Canada is unhappy with the U.S. Department of Agriculture’s (USDA’s) final ruling on Country of Origin Labeling (COOL) which requires meat labels to specify the country or countries where the animal was born, raised and slaughtered. For months, Canadian Agriculture Minister Gerry Ritz has warned that Canada will take retaliatory actions if the measure, which it considers discriminatory, is passed.
Both Canada and Mexico told the World Trade Organization (WTO) that COOL labeling, as it was first enacted in the U.S. in 2008, presented a barrier to trade. The WTO maintained that the U.S. had the right to require COOL, but the labels didn’t provide enough useful information to consumers to justify the additional cost it created for imported meat. Since that time, the U.S. has worked to change the labels so that they will provide better information to consumers. Now, rather than a label that reads “mixed origin,” cuts of meat sold in the U.S. might read “born and raised in Canada, slaughtered in the U.S.”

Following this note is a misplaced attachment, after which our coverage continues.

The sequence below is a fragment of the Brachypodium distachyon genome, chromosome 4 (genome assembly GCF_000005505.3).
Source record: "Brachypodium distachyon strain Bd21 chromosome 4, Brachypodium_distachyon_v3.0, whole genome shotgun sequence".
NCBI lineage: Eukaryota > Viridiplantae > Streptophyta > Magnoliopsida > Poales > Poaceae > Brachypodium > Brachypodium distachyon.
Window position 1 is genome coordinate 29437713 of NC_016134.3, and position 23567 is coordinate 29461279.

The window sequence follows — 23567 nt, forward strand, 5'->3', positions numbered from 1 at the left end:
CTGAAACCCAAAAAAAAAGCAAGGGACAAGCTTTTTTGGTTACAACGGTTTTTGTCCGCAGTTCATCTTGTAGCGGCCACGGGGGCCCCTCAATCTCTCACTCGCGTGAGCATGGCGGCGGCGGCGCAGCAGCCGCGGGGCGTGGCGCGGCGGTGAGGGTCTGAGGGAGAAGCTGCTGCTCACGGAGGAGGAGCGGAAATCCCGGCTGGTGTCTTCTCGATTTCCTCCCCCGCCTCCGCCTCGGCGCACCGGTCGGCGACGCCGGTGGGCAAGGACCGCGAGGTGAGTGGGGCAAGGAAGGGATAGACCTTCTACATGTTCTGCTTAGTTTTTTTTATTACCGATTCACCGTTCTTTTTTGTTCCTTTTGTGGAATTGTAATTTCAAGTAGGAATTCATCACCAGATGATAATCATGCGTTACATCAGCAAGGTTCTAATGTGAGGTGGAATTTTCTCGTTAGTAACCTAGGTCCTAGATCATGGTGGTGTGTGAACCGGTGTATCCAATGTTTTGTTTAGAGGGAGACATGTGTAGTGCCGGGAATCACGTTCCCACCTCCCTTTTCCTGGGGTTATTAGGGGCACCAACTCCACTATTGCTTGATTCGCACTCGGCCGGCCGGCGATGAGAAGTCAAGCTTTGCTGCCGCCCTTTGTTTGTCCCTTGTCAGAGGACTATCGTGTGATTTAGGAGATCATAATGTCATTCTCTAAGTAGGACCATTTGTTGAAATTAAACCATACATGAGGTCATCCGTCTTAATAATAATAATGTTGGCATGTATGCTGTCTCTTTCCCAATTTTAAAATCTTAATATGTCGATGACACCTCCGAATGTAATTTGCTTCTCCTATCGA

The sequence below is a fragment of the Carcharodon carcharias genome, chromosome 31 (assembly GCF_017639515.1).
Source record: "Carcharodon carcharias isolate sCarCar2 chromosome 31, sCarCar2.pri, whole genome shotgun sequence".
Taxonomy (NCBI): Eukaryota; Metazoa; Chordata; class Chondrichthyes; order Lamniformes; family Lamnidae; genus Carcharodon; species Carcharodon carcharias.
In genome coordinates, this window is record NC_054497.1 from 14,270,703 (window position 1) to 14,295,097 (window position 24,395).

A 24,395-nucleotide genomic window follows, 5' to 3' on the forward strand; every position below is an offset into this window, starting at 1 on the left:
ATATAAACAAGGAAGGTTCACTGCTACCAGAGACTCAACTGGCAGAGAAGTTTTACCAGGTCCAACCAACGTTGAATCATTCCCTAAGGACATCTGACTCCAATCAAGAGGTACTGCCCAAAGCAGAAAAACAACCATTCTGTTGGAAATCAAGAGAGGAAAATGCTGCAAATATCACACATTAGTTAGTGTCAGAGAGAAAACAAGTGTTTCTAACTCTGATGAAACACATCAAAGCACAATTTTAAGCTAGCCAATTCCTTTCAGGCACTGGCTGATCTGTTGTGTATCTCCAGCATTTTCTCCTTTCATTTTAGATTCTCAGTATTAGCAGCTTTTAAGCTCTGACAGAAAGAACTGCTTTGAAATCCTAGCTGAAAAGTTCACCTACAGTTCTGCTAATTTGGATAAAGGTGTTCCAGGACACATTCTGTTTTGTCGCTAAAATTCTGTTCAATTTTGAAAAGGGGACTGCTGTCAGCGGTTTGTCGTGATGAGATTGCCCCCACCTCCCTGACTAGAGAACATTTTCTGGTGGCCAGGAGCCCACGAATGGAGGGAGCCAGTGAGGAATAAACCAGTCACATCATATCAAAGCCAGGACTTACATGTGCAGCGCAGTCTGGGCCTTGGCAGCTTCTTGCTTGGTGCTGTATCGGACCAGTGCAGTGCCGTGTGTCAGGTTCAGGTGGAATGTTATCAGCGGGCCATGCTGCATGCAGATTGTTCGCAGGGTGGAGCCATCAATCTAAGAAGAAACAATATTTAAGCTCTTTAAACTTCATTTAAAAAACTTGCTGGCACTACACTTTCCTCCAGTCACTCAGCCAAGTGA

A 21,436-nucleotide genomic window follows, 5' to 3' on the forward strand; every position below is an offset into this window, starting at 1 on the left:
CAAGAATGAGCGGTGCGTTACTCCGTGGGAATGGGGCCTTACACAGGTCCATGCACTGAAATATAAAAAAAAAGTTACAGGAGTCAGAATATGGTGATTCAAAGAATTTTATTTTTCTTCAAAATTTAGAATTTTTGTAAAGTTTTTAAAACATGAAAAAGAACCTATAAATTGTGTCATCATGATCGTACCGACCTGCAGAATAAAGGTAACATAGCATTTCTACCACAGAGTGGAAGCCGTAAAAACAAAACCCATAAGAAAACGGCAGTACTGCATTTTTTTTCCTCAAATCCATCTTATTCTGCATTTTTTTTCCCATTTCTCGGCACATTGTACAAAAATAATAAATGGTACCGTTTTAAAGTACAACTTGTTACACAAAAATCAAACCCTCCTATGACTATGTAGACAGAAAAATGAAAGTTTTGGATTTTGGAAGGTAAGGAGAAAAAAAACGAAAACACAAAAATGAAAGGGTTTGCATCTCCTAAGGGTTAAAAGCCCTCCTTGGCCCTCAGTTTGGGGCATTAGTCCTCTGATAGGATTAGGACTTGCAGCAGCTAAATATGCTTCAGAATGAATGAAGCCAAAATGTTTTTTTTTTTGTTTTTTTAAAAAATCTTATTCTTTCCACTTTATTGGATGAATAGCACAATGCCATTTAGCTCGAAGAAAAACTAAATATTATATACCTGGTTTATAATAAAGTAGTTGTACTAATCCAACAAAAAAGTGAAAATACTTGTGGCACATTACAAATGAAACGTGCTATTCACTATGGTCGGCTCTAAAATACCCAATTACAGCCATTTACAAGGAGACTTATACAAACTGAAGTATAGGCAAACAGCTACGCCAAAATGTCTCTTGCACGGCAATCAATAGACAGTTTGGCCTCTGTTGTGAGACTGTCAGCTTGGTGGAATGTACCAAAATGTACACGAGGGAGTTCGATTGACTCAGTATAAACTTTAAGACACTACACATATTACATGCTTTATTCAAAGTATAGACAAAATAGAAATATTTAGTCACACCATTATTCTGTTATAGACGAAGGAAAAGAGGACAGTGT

About 90 percent of Americans favor such consumer information, according to a recent poll. But the measure isn’t sitting well with Canada. In a joint statement released in reaction to the ruling May 23, Gerry Ritz and Minister of International Trade and Minister for the Asia-Pacific Gateway Ed Fast said Canada was “extremely disappointed” with the ruling and does not feel that it brings the U.S. into compliance with its WTO obligations. “These changes will increase discrimination against Canadian cattle and hogs and increase damages to industry on both sides of the border. Canada will consider all options at its disposal, including, if necessary, the use of retaliatory measures.”